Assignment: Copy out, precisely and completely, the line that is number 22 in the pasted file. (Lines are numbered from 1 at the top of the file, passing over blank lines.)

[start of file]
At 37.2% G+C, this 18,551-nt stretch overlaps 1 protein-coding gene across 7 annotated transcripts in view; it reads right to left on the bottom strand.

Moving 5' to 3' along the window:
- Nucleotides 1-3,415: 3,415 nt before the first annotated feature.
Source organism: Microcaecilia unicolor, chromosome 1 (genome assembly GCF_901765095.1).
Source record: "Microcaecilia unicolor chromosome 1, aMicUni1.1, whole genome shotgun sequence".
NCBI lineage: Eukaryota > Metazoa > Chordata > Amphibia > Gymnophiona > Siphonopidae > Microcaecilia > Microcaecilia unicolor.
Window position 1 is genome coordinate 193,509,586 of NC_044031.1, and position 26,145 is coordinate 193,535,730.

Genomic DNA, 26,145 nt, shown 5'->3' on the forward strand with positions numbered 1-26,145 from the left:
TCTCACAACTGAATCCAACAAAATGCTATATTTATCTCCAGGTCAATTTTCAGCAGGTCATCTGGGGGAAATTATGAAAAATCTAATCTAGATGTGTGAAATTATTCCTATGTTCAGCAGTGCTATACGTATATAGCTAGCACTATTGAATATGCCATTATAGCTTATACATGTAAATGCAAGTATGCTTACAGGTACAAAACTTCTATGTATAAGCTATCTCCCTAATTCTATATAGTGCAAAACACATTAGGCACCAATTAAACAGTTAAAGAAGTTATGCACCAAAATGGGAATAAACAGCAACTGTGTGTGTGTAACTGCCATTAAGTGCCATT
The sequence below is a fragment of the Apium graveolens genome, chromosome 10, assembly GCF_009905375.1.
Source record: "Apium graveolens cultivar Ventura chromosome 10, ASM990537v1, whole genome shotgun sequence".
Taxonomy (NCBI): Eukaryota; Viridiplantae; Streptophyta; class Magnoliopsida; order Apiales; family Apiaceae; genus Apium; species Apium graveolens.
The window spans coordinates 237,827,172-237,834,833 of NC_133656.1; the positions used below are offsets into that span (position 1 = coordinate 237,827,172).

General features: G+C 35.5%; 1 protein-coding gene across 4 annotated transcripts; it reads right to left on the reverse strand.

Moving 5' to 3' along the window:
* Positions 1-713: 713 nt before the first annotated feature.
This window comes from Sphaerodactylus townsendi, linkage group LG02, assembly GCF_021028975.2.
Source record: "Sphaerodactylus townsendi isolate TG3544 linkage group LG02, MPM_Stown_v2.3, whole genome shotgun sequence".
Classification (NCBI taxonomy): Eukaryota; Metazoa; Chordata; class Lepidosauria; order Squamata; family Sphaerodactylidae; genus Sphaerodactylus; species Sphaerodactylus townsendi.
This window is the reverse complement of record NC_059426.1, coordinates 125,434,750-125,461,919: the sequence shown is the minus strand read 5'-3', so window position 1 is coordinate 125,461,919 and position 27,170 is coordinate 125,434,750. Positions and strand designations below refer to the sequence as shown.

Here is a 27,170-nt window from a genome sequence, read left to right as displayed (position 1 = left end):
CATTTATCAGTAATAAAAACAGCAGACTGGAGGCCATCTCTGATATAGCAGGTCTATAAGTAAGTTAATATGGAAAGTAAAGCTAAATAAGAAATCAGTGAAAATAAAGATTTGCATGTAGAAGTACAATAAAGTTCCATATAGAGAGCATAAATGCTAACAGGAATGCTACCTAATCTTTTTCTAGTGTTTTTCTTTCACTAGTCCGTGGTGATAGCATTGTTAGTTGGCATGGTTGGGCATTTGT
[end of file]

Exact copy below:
CATTTATCAGTAATAAAAACAGCAGACTGGAGGCCATCTCTGATATAGCAGGTCTATAAGTAAGTTAATATGGAAAGTAAAGCTAAATAAGAAATCAGTGAAAATAAAGATTTGCATGTAGAAGTACAATAAAGTTCCATATAGAGAGCATAAATGCTAACAGGAATGCTACCTAATCTTTTTCTAGTGTTTTTCTTTCACTAGTCCGTGGTGATAGCATTGTTAGTTGGCATGGTTGGGCATTTGT